We have already established that all children need a variety of “mirrors,” “windows,” and “sliding glass doors.” From an early age, children are realizing their own racial identities and beginning to make sense of the world. In this critical developmental stage, the positive effects of “mirror” books for children of color are well-documented. Benefits include heightened self-esteem and racial pride (“Reframing the debate” 25), as well as a greater enthusiasm and love for reading (Brooks and McNair 144). Furthermore, the benefits of multicultural literature extend to children of every race, including Whites. If White children rarely encounter any characters of color in the books they read, they falsely understand White to be the default, normal existence, and everyone else must be different. As a result, this “gives them a misleading conception of their relationship with other racial and ethnic groups and denies them the opportunity to benefit from the knowledge, perspective, and frames of references that can be gained from studying and experiencing other cultures and groups” (Banks 190).

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Image courtesy: Brooklyn Public Library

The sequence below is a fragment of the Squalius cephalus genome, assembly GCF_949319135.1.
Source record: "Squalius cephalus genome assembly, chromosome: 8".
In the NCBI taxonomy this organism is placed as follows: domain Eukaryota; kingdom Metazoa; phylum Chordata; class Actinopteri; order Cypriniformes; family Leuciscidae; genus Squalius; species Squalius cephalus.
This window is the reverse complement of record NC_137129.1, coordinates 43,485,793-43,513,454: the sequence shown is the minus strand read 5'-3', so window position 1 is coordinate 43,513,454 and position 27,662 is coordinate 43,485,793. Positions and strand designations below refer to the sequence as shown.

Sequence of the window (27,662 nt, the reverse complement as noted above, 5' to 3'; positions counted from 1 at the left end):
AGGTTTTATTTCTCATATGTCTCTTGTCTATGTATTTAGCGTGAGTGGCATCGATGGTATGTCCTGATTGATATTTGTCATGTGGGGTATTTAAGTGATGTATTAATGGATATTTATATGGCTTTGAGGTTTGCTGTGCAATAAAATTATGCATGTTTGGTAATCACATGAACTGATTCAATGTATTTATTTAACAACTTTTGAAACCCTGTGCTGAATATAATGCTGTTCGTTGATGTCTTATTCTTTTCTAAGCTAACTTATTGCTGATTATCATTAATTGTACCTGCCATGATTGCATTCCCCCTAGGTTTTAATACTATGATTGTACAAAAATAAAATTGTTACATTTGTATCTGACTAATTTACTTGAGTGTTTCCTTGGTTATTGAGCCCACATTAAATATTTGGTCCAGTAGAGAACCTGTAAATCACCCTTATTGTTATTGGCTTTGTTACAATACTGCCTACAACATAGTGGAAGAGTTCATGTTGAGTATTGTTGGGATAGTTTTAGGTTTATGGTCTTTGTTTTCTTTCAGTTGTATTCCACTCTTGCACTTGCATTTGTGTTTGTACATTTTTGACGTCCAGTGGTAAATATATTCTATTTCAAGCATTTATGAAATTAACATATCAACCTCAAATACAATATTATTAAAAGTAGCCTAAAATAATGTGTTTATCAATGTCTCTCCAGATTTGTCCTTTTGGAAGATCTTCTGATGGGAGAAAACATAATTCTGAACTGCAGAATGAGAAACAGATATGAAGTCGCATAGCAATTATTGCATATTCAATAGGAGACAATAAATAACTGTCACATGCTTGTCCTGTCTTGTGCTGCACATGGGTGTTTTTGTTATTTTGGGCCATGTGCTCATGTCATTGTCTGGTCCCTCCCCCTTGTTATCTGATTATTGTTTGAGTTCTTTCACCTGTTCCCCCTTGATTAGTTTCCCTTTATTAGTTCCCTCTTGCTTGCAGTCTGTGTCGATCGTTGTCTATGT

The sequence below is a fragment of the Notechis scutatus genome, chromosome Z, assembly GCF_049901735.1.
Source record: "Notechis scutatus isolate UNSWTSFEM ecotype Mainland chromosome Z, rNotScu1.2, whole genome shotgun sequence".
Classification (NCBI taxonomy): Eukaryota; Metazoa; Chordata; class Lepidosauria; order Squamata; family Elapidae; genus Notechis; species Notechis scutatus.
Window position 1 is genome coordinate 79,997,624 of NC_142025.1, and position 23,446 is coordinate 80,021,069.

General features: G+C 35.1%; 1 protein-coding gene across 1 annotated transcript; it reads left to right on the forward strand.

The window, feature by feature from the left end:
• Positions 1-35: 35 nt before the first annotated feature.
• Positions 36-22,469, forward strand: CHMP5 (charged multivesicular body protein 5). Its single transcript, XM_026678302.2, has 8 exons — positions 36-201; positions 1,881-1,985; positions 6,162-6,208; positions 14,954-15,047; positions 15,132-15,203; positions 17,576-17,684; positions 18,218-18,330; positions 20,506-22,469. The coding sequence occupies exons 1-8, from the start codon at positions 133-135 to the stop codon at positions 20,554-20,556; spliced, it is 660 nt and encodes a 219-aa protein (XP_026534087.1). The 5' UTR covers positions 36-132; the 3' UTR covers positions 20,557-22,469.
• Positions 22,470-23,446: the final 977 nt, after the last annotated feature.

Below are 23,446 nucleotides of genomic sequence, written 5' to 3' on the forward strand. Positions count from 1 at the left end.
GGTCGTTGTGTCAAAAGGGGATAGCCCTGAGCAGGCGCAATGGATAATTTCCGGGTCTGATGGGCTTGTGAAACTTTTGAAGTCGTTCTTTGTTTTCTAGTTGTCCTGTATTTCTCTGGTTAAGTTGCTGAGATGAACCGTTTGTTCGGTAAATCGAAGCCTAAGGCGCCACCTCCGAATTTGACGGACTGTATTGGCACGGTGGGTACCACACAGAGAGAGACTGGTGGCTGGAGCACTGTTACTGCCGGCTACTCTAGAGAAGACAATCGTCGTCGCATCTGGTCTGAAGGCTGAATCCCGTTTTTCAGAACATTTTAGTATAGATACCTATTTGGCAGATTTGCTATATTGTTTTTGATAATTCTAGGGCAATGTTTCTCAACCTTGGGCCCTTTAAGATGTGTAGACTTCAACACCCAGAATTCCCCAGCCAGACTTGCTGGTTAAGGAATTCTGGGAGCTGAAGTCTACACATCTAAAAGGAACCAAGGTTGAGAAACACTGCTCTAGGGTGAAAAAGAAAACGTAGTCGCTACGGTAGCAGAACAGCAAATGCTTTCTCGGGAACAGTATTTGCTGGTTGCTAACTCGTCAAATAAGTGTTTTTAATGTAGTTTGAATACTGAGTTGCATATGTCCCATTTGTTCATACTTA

Throughout history, books have served as cultural artifacts, imbued with the power to transmit values and messages through words and images. Yet even 21st-century children’s books do not accurately portray our richly diverse nation. Therefore, American children’s potential for healthy racial identity development is impeded. As recently as 2015, a study showed that “children who interact with current picture books predominantly see White faces and receive the message that… to be White is to be better. Finding books depicting non-White characters, particularly books depicting culturally specific elements, is rare” (Koss 37).One cannot underestimate the influence of books in the hands of children. The interweaving of words and images in children’s literature transmits cultural values. “How we use language constructs who we are as people, as cultures, and as a society. Language circulates the dominant ideologies of gender, race, and class” (Botelho and Rudman 2).